Dwyer & Coogan Attorney Patrick E. Dwyer III — Successful Supreme Court Brief


| Jim Coogan

On January 26, 2016, the Illinois Supreme Court issued its opinion in the case of Klaine v. Southern Illinois Hospital Services(http://www.illinoiscourts.gov/Opinions/SupremeCourt/2016/118217.pdf).  In that case, Carol and Keith Klaine sued their doctor and Southern Illinois Medical Services (the hospital where the doctor performed the medical treatment) for medical negligence causing them personal injuries.  One of the claims was against the hospital was that it was negligent in the manner in which they granted treatment “privileges” to the Defendant doctor.  Hospitals follow protocols before allowing doctors to examine, treat, or perform surgery on patients within their facilities.  The Supreme Court affirmed the Appellate Court’s decision that the Defendant hospital was required by law to turn over the documents.

As part of the Discovery process where the Plaintiff asks for medical records and other documents in the possession of the Hospital, the Plaintiff requested the applications that the doctor submitted to the hospital to request privileges to treat patients there.  This information would help determine whether or not the Defendant doctor should have been allowed to treat patients at St. Joseph Memorial Hospital & Memorial Hospital of Carbondale.  The Plaintiffs had alleged that the doctor should not have been allowed to treat patients at the hospitals, and if the hospital had properly vetted him, he would not have had the opportunity to commit the acts of negligence that caused injuries to the Klaines.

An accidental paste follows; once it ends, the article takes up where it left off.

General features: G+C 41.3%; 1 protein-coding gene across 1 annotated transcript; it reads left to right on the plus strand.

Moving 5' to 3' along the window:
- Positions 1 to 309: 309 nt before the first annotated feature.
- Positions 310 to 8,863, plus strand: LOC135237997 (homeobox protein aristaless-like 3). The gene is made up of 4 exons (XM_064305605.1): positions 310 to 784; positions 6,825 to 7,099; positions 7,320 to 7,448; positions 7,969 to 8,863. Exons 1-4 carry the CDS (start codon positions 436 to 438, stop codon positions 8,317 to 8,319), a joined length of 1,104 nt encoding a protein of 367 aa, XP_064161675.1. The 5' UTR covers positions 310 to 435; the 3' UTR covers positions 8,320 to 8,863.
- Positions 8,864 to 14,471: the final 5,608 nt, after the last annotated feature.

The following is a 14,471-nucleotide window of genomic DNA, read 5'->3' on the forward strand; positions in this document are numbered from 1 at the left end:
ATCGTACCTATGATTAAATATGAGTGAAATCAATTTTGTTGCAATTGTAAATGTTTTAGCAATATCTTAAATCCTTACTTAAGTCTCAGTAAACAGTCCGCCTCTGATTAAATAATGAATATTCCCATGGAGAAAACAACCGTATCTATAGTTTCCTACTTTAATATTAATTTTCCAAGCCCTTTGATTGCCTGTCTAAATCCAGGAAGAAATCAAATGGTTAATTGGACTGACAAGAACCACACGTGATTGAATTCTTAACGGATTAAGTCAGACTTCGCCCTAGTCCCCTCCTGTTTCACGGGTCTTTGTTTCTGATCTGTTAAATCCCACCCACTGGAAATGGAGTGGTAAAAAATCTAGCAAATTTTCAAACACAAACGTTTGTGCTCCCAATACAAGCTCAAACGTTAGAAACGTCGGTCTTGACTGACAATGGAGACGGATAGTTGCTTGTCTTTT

As a member of the Illinois Trial Lawyer Association, Patrick E. Dwyer III serves on the Amicus Committee.  This group of ITLA Trial Lawyers focuses specifically on writing and submitting written arguments or “amicus curiae” (friend of the court) briefs to support appeals on the side of injured individuals.  Patrick was the principal author of ITLA’s brief to the Illinois Supreme Court.  In this case, no less than five hospital and physician groups submitted amicus briefs supporting the Defendant hospital.  ITLA’s brief was the only supporting brief on behalf of the injured Plaintiffs.

The Hospital cited a variety of State and Federal laws that it argued allowed it to claim “privilege” over the disputed documents.  The Supreme Court decided that none of the laws cited by the Defendant hospital justified keeping the documents secret and out of Discovery in the case.  This decision is a significant victory for civil justice in the State of Illinois, standing for the rights of victims to have access to documents that a hospital would otherwise prefer not see the light of day.  Rather, Illinois Courts will continue to demand that even multi-million dollar hospital systems must play by the same rules as everyone else and must turn over relevant documents when a doctor’s treatment comes into question.  We applaud Patrick for his commitment to ITLA and the cause of civil justice on behalf of injured Plaintiffs and are proud that he is a part of Dwyer & Coogan